The Top Things to See and Do in Cardiff Bay, Wales
Formerly known as Tiger Bay, Cardiff Bay is often described as one of the most successful redevelopment projects in the UK. The Bay has transformed from the rough red-light district of previous decades into the flourishing and trendy part of Cardiff that it is today. From Flat Holm Island to the Roald Dahl Plass, here are the top places to check out in this part of Wales.
Opened in 1999, the Cardiff Bay Barrage was one of the largest civil engineering projects happening in Europe at the time. The Barrage was built in order to reduce the mudflats, which were not aesthetically pleasing and were seen as a hindrance to the area’s progress. The Barrage runs from Penarth to the mouth of the Bay. Its creation has been central to the redevelopment of the Bay, and with the recent addition of a pedestrian and cycle route, it has made Penarth far more accessible.
The Cardiff Devils Ice Hockey team play in the British Elite Hockey league, and their current arena is located in the Bay. Formed in 1986, the team has a large number of followers, many of whom travel with them around the country for support. Wearing red, white and black, the team encourages adults and children to get involved with ice hockey. The fast-paced matches provide an exciting experience. The arena is part of the International Sports Village, which also hosts an Olympic-sized swimming pool and a kayak and canoe course, among other facilities. The season runs from October to April and is well worth looking into if you’re there at the right time.
Flat Holm Island is located on the southernmost point of Wales. The island has a long history of occupation, beginning at least in the Anglo-Saxon age. It is now a local nature reserve and has been declared a special protection area. A handful of shipwrecks can be seen from the island, depending on the weather. The best way to visit the island is by taking a boat trip; visitors are given a few hours to explore the island and the few buildings that remain.
Bayside Brasserie offers some of the most beautiful views over the bay. Priding themselves on their high-quality service, they serve a range of European dishes. This is a place for fine-dining meals rather than pub food, and they have a wine list to match the quality of their food. The restaurant offers a special lunch and pre-theatre menu, ideal for anyone heading to one of the arts venues in the area. Include this in your list of restaurants to visit in Wales.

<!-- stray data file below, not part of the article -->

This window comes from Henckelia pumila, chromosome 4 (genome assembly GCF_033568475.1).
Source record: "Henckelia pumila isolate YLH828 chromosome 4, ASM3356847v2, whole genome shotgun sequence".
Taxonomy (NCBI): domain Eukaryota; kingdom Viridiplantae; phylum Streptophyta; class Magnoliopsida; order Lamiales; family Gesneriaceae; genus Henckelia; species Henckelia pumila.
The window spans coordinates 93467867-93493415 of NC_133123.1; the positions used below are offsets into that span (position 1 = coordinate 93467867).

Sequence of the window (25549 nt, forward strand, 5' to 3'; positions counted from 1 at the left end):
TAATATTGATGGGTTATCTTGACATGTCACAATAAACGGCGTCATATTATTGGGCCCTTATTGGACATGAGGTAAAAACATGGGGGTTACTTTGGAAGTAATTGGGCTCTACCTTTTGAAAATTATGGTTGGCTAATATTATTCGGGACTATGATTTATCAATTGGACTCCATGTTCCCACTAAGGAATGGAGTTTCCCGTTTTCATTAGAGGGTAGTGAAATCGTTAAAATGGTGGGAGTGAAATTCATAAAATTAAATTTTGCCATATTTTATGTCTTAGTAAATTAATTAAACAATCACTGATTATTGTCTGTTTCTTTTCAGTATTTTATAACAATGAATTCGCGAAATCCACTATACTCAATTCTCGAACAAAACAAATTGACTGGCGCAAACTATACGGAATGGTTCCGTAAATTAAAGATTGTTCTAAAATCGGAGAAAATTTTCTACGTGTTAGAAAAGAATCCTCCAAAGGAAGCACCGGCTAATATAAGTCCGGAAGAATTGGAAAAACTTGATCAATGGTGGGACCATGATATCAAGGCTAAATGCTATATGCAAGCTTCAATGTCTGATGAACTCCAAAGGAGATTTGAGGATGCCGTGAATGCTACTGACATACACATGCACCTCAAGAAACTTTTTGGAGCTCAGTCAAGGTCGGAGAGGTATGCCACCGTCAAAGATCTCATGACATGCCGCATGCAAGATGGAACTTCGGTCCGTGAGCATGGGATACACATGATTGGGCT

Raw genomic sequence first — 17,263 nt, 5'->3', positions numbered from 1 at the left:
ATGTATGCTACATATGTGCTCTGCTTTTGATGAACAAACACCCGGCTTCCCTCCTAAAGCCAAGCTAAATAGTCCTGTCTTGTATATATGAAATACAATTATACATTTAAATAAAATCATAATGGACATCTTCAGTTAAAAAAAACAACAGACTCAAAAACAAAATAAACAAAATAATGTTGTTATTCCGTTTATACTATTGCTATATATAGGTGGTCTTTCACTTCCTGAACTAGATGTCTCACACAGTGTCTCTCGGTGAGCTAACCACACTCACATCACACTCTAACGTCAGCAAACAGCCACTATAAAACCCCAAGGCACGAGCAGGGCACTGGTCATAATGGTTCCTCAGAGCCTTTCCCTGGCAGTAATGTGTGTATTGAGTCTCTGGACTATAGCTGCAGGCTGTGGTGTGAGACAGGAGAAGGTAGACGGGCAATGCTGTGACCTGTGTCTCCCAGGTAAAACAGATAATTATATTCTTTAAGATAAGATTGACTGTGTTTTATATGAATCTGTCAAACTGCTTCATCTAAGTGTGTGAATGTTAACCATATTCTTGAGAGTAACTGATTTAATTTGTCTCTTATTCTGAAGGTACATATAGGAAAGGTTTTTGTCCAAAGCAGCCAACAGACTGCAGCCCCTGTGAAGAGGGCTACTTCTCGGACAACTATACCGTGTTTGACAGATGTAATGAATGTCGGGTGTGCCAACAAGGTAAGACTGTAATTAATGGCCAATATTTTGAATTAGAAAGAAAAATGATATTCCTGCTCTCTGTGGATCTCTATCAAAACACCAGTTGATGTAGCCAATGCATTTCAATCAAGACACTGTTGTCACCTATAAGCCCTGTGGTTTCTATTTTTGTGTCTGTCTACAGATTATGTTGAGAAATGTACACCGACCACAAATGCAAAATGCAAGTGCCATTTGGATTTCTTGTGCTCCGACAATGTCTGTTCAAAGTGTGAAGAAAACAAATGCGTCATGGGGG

Considering that Cardiff Bay is, well, a bay, there are plenty of options for those who wish to get out on the water. Sailing lessons, water taxis and water sports are on offer, but there are also several different boat tours available. The Open Boat provides bookings onto a tiny open-top steamboat replica, the Daffodil. Guided by the captain, you will be taken across the harbour to learn more about the maritime history of Cardiff in style.
Speaking of literary figures, Roald Dahl is perhaps one of the most famous former Cardiff residents, and he has his own corner of the Bay dedicated to him. The Roald Dahl Plass is near the Senedd, a public space featuring an oval basin with pillars that light up at night and a tall water tower. It has previously been a preferred site for outdoor theatre and street performers, and it has featured in the background of various TV shows including – you guessed it – Doctor Who.
Founded by the Makers Guild in Wales, Craft in the Bay is an open gallery featuring the work of artisans and makers from all over the city and indeed the country. It regularly runs talks and workshops to help visitors get a hands-on experience. This gallery has been listed as a vital cultural heritage destination since 2004 and continues to update its collection and put on new exhibits all year round.
Another great destination for the discerning art fan, BayArt was founded as an independent collective called Butetown Artists in 2002, thanks to a large grant from Cardiff City Council. Now it is one of the most prominent studio galleries in the city. BayArt has a varied, ever-changing exhibition calendar, so it’s always worth finding out what’s on, and it regularly runs open-studio tours so that you can see what resident artists are working on before it goes on display.
It’s difficult to miss Techniquest when you walk past it; it’s a huge, glass, oblong structure with various scientific apparatuses on display through the windows. Since opening in 1986, it has become one of the most popular science museums anywhere in the UK. The focus is very much on interactivity, especially aimed at kids, with many of the exhibits being designed in such a way, and with events and talks running regularly. The museum features a planetarium, a science theatre and a wide range of exhibits, so there’s plenty to keep you occupied.
Previously the Bute Town East Dock, this section of waterside was converted into new housing in the 2000s; this included the construction of the Atlantic Wharf Leisure Village before it was redubbed the Red Dragon Centre. Inside you’ll find restaurants, a bowling alley, a cinema, and a gym – and it’s even the home of Capital FM, one of Cardiff’s most popular local radio stations.
Additional reporting by Callum Davies